by Megan Nolan

ACTS OF DESPERATION by Megan Nolan (Cape £14.99, 288 pp)

(Cape £14.99, 288 pp)

Should we be worried that so many exciting new female novelists write about self-loathing young women who want to be hurt by older men?

Nolan, a young Irish writer known for her unsparing essays on subjects such as abortion, joins the likes of Sally Rooney and Raven Leilani with this tempestuous, Dublin-set debut about a hard-drinking millennial whose hunger for validation leads her into a torrid relationship with a jealous writer, Ciaran.

Their yo-yoing affair, seething with poisonous tit-for-tat, soon curdles into a grim parody of domestic bliss, as the narrator’s basement-level self-esteem leads her to accept Ciaran’s increasingly chilling manipulations.

Nolan portrays the narrator’s developing thirst for degradation with unnerving, almost confrontational acuity. Nigh-on impossible not to devour, it’s an unsettling book that leaves you chewing queasily on its knotty, gristly core, despite the narrative’s redemptive framing as an act of purgative retrospection.


by Yaa Gyasi

TRANSCENDENT KINGDOM by Yaa Gyasi (Viking £14.99, 256 pp)

(Viking £14.99, 256 pp)

Gyasi, born in Ghana and raised in Alabama, scored a big hit with her debut, Homegoing, a sprawling historical epic of two half-sisters separated by the slave trade.

Set in the U.S., her new novel is more intimate yet still folds a staggering amount into the mix. It’s narrated by Gifty, a neuroscientist whose elder brother died of an overdose after getting hooked on painkillers.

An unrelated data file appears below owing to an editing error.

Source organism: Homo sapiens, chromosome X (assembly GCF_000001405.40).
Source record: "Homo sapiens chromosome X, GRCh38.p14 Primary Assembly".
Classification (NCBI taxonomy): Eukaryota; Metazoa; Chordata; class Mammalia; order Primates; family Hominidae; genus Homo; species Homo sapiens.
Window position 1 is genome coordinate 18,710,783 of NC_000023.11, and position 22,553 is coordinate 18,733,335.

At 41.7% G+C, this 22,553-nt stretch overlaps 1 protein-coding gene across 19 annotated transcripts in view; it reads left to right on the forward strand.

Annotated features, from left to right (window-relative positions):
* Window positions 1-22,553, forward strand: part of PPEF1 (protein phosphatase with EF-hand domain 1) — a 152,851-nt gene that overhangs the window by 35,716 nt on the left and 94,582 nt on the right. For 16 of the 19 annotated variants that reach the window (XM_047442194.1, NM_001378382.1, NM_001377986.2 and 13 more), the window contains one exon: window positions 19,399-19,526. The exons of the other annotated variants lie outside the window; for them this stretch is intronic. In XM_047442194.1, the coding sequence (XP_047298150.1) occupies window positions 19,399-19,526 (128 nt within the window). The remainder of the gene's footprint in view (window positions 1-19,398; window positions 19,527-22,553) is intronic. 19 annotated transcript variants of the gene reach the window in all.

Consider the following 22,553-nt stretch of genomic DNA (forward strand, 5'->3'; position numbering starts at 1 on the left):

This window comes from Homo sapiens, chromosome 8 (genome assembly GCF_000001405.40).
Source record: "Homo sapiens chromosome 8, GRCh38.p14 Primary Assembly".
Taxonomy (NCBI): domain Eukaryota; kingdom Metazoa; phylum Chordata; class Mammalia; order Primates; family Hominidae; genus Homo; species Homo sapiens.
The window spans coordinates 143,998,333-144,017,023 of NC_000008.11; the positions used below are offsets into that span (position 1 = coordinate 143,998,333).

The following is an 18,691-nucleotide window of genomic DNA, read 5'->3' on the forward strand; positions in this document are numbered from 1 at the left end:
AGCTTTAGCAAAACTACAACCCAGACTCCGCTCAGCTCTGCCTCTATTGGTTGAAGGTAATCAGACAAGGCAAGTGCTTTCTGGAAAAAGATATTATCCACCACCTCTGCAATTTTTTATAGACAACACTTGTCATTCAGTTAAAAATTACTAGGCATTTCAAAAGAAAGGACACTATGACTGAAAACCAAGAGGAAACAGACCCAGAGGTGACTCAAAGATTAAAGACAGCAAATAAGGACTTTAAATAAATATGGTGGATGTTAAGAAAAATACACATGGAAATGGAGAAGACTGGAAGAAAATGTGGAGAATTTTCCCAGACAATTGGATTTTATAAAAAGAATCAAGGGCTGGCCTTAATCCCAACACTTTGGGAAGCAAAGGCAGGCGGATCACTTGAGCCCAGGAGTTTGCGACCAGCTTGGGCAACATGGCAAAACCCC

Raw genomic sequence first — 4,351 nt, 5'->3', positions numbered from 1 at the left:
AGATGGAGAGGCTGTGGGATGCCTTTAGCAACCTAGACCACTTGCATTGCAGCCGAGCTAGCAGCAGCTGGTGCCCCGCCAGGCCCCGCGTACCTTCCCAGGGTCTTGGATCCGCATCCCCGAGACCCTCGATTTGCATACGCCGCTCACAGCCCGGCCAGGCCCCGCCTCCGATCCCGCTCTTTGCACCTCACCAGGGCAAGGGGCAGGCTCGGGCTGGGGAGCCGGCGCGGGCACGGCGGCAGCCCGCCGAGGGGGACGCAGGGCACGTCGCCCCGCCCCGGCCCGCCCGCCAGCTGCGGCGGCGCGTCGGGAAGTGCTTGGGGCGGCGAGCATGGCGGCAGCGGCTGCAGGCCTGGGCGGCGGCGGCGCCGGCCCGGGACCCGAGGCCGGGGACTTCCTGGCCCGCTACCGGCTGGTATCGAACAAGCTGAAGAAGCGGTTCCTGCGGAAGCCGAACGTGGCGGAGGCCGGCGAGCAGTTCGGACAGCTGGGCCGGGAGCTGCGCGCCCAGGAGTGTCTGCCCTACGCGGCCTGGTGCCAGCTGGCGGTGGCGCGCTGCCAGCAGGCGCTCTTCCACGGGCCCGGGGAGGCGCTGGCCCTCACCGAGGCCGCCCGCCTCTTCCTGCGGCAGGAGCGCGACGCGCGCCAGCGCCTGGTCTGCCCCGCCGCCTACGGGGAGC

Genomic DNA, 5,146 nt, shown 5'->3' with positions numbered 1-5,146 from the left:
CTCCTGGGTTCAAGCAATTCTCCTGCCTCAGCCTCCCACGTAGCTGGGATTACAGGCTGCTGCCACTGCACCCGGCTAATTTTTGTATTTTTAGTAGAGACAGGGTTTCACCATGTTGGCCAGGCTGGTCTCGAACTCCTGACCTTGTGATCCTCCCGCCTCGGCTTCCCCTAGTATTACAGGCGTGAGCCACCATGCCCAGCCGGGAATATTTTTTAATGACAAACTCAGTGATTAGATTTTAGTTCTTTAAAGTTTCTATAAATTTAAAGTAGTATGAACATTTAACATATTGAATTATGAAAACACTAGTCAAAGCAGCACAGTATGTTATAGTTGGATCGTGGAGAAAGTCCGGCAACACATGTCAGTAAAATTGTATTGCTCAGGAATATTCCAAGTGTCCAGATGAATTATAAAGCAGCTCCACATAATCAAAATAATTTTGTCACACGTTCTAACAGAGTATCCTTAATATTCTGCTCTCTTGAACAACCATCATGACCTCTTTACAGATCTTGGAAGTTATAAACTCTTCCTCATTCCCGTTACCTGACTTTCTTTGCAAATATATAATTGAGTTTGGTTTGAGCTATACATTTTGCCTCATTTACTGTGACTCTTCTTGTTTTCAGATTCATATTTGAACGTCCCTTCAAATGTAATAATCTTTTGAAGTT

As her story weaves around a fluid, jumbled timeline, we see the impact of his death on their mother — to say nothing of Gifty herself, as she hides away doing lab work on the pleasure-seeking impulses of mice.

Her narration deals lightly but seriously with issues such as racism and the opioid crisis, and whether it’s possible to be a scientist who believes in God.

If you sense Gifty’s life being calibrated for the sake of Gyasi’s thematic reach, her storytelling skill keeps this mightily enjoyable novel from feeling preachy or programmatic.

by Lisa Harding

(Bloomsbury £14.99, 320 pp)

Hard on the heels of last year’s Booker winner Shuggie Bain, about alcoholism in Eighties Glasgow, comes this pungently propulsive heart-wrencher about another single mother battling the booze, this time in modern-day Ireland.

Sonya, once a Rada-trained stage actress, finds herself shoplifting to feed her four-year-old son Tommy, not to mention her out-of-control pinot grigio habit. The tense narration puts us claustrophobically close to the addled perspective of a chaotic protagonist for whom just making it through the day is a gut-wrenching high-wire act.

While you could see this as a stealth #MeToo narrative, focused on the aftermath of Sonya’s encounter with a sleazy director, the novel’s real emotional clout comes to rest on her agonising separation from Tommy after her estranged father forces her into rehab.

We root desperately for her to pull through, in an alarming yet tender portrayal of the slow-burn impact of long-repressed grief.

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